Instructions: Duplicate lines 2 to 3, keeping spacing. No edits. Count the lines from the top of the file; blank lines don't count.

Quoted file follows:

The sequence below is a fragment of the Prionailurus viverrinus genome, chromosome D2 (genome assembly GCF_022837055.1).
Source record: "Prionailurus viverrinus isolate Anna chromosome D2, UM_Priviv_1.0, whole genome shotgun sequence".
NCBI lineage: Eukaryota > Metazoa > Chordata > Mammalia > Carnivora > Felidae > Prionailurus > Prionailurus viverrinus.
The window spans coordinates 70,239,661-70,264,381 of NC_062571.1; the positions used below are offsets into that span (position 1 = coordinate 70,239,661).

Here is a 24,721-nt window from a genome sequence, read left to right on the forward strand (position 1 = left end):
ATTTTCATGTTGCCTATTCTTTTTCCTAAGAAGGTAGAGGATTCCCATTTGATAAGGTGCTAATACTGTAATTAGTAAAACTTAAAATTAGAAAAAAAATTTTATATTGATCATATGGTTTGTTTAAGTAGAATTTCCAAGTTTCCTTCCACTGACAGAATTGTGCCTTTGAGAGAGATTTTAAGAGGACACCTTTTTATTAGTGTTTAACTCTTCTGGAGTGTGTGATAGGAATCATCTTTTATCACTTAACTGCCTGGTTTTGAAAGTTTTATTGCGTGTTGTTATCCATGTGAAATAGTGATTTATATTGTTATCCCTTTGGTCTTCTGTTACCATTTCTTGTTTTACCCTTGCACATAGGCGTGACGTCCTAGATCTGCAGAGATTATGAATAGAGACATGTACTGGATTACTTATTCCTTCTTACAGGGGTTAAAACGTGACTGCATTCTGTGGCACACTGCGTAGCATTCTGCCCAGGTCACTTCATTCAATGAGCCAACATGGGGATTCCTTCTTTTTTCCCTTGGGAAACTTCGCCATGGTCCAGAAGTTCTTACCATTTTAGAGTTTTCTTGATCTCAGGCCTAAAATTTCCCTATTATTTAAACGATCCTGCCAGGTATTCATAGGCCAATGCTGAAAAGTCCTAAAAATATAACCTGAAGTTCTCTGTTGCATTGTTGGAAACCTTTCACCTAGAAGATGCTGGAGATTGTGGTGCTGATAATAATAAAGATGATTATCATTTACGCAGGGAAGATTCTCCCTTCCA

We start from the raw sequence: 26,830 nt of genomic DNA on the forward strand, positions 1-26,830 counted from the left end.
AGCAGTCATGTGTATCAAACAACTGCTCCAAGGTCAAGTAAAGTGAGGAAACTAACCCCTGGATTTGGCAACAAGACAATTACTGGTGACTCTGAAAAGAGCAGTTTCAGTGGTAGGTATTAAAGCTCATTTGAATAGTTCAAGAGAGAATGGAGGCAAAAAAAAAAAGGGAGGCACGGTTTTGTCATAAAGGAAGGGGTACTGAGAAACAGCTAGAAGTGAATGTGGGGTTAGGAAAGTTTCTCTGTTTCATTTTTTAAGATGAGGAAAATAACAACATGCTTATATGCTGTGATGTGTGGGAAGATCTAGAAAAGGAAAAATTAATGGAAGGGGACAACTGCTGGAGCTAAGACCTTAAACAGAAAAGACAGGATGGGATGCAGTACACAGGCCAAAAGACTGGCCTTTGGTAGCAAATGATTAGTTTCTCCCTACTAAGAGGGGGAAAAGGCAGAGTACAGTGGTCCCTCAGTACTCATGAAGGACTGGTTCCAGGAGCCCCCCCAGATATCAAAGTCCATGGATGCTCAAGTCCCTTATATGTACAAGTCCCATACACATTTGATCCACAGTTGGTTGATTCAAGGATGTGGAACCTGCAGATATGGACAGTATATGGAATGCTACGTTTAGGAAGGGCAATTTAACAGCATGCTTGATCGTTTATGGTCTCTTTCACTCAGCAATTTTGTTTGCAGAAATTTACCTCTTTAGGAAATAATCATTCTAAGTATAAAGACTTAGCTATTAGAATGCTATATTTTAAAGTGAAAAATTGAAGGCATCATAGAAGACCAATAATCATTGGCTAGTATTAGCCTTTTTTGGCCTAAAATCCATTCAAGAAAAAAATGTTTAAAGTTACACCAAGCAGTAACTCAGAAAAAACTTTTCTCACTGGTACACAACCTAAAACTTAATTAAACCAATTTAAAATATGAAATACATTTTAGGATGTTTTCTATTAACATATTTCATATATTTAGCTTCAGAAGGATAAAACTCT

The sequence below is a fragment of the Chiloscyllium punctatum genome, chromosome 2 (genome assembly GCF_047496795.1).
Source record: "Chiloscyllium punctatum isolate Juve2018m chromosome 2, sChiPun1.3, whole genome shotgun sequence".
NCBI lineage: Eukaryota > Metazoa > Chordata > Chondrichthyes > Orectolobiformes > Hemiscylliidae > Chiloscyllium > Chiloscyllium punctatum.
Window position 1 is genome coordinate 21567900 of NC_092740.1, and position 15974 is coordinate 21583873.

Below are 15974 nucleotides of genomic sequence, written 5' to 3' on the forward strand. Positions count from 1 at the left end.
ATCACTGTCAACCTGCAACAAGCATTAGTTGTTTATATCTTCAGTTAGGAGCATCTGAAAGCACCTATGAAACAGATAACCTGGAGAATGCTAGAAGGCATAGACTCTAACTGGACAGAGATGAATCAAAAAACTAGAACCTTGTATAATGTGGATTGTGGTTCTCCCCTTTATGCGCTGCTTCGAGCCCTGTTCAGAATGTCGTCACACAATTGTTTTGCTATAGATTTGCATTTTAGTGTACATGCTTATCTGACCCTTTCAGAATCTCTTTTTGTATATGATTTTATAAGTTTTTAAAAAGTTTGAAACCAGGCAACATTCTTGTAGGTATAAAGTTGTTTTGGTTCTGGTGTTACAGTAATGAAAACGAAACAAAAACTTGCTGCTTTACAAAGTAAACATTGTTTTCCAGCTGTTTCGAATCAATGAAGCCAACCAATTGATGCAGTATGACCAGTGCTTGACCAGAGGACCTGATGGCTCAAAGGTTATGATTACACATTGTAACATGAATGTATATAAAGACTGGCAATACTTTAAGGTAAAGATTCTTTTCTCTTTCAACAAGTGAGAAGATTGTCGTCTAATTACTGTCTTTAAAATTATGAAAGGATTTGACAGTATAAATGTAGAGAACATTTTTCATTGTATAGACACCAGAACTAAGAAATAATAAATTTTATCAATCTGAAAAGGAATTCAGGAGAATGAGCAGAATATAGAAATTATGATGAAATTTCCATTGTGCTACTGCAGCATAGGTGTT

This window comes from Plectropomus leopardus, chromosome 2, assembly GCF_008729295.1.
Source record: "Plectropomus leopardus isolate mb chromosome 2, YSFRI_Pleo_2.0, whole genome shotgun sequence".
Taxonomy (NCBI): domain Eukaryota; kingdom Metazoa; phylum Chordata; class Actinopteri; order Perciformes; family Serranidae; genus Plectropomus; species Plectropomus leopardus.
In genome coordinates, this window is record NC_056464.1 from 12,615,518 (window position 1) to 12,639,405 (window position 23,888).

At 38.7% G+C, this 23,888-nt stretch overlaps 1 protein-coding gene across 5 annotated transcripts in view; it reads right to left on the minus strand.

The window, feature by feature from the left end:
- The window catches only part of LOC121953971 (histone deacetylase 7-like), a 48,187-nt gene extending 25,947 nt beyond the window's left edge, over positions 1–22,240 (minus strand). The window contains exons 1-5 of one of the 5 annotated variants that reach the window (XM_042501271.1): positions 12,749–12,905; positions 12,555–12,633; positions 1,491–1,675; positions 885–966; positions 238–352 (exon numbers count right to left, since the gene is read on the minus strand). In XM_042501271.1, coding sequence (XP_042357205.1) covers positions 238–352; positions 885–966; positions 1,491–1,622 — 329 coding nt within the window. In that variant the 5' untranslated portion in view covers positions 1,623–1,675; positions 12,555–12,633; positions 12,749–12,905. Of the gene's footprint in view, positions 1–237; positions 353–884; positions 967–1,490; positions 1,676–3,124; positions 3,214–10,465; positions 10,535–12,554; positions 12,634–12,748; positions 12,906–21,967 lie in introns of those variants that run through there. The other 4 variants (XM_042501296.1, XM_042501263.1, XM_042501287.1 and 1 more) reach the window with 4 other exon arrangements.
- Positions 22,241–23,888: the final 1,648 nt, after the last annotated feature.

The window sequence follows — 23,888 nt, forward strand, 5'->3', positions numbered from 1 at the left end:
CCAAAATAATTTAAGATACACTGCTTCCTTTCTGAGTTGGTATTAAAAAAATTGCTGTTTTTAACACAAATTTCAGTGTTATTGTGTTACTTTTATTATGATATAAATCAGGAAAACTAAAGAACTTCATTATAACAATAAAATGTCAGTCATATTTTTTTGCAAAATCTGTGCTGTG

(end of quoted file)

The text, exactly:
Source record: "Prionailurus viverrinus isolate Anna chromosome D2, UM_Priviv_1.0, whole genome shotgun sequence".
NCBI lineage: Eukaryota > Metazoa > Chordata > Mammalia > Carnivora > Felidae > Prionailurus > Prionailurus viverrinus.